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George Russell

New York Big Band

Soul Note 121039-2

Item: full_album_8024709064523_CD

Artists :
Americo Bellotto ( Trumpet )
Arne Domnerus ( Alto Sax, Clarinet )
Babafumi Akunyon ( Conga )
Bengt Edvarsson ( Trombone )
Bernt Rosengren ( Tenor Sax )
Bertil Lovgren ( Trumpet )
Carl Atkins ( Baritone Sax, Bass Clarinet )
David Taylor ( Bass Trombone, Tuba )
Erik Nilsson ( Baritone Sax )
Gary Valente ( Trombone )
George Russell ( Piano, Organ, Conductor )
Goetz Tangerding ( Acoustic Piano )
Haken Nyquist ( Trumpet )
Ian Uling ( Alto Sax )
Jan Allan ( Trumpet )
Jorgen Johansson ( Trombone )
Lars Olofsson ( Trombone )
Lars-Urban Helje ( Bass )
Lee Genesis ( Vocal )
Lennart Aberg ( Tenor & Soprano Sax, Flute )
Lew Soloff ( Trumpet, Flugelhorn )
Marty Ehrlich ( Alto Sax, Flute )
Ricky Ford ( Tenor Sax )
Ricky Martinez ( Electric Piano, Organ )
Roger Rosenberg ( Tenor Sax, Bass Clarinet )
Rune Gustafsson ( Electric Guitar )
Sabu Martinez ( Conga )
Stanley Cowell ( Piano )
Stanton Davis ( Trumpet, Flugelhorn )
Sven Larsson ( Bass Trombone )
Swedish Radio Jazz Orchestra ( Orchestra )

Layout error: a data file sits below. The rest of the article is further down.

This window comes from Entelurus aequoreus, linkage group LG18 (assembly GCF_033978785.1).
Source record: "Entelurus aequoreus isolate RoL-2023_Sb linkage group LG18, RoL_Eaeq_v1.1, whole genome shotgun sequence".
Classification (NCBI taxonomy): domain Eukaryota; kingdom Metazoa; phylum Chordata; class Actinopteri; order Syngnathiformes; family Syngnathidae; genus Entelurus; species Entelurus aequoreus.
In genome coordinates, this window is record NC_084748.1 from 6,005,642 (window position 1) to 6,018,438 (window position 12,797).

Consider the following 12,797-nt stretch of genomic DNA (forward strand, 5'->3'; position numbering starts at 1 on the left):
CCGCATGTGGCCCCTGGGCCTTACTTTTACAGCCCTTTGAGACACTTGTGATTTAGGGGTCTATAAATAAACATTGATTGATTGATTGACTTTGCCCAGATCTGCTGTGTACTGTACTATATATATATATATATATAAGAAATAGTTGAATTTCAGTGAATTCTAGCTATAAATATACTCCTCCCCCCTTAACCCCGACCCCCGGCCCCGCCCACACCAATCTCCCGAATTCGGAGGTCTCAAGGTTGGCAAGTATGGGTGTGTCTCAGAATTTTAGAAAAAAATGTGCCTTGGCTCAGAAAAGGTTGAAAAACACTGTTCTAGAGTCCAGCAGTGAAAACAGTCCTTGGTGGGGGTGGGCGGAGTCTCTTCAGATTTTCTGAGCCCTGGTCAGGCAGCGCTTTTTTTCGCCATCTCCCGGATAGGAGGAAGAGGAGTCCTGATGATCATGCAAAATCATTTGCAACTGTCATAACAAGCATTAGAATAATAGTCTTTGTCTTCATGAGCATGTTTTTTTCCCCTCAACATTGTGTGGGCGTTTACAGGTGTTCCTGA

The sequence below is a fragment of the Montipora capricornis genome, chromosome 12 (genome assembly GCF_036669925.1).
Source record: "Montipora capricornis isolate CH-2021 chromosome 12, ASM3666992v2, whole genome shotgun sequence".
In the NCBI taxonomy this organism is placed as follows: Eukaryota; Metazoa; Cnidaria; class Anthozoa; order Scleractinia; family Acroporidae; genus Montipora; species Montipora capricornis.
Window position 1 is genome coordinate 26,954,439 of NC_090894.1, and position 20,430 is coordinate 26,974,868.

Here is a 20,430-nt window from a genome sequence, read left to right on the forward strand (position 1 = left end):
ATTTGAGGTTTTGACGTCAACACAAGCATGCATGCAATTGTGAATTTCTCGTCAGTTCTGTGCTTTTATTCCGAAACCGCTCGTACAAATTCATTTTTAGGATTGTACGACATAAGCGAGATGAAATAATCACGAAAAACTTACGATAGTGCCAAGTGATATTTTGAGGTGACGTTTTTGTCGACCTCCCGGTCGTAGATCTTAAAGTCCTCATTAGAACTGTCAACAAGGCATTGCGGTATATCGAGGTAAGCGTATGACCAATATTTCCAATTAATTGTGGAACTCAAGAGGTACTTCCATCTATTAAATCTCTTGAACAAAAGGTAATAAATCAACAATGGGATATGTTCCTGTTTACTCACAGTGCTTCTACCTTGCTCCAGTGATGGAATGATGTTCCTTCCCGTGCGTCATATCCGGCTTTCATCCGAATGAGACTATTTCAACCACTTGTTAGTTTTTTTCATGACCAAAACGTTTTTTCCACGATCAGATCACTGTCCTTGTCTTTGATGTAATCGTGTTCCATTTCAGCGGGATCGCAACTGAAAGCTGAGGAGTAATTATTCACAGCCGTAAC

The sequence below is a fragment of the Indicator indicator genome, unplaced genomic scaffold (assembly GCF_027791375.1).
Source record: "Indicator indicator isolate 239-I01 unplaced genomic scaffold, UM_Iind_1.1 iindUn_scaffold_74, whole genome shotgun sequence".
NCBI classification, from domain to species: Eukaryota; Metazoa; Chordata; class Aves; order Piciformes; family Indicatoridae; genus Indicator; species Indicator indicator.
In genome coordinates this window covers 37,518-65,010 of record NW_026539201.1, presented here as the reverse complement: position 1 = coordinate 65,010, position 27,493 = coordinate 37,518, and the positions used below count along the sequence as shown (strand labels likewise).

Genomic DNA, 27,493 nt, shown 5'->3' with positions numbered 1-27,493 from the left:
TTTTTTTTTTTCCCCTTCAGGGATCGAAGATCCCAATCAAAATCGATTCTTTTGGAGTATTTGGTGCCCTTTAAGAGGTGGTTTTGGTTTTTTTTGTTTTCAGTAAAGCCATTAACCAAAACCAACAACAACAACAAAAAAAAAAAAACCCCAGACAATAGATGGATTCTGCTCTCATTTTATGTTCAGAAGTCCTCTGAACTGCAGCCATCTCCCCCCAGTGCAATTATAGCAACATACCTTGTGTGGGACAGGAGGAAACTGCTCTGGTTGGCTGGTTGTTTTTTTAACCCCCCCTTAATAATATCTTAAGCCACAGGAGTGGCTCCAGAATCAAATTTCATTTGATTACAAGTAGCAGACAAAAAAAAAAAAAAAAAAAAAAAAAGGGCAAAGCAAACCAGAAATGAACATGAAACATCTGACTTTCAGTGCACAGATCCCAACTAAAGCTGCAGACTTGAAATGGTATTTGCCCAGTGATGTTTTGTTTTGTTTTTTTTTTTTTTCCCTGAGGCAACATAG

Terumasa Hino ( Trumpet, Cornet, Percussion )
Vlodek Gulgowski ( Acoustic Piano, Electric Piano )
Warren Smith ( Vibraphone, Multiple Percussion, Drums )
Cameron Brown ( Bass )
John Clark ( French Horn )
Mark Slifstein ( Guitar )
Lars Beijbon ( Drums )
Release date
Dec 31, 1982

George Allen Russell (1923 - ), American jazz pianist, composer and theorist, is considered one of the first jazz musicians to contribute to general music theory with a theory of harmony based on Jazz rather than European music, in his 1953 book, The Lydian Chromatic Concept of Tonal Organization which paved the way for the modal revolutions of Miles Davis and John Coltrane. Russell's stylistic reach in his own compositions eventually became omnivorous, embracing bop, gospel, blues, rock, funk, contemporary classical elements, electronic music and African rhythms in his recent, ambitious extended works -- most apparent in his large-scale 1983 suite for an enlarged big band, The African Game. Like his colleague Gil Evans, Russell never stopped growing, but his work is not nearly as well-known that that of Evans, being more difficult to grasp and, in any case, not as well-documented by U.S. record labels. We try to remedy this here with this magnificent 1978 session when Russell led a 19-piece big band at New York's Village Vanguard for six weeks, in a tremendously diverse performance displaying the many facets of his art -- including his first famous composition, the two-part "Cubano Be, Cubano Bop" written in 1947 for the Dizzy Gillespie Orchestra that served as a solid vehicle of that band's pioneering experiments in fusing bebop and Cuban jazz elements, enjoy. All That Jazz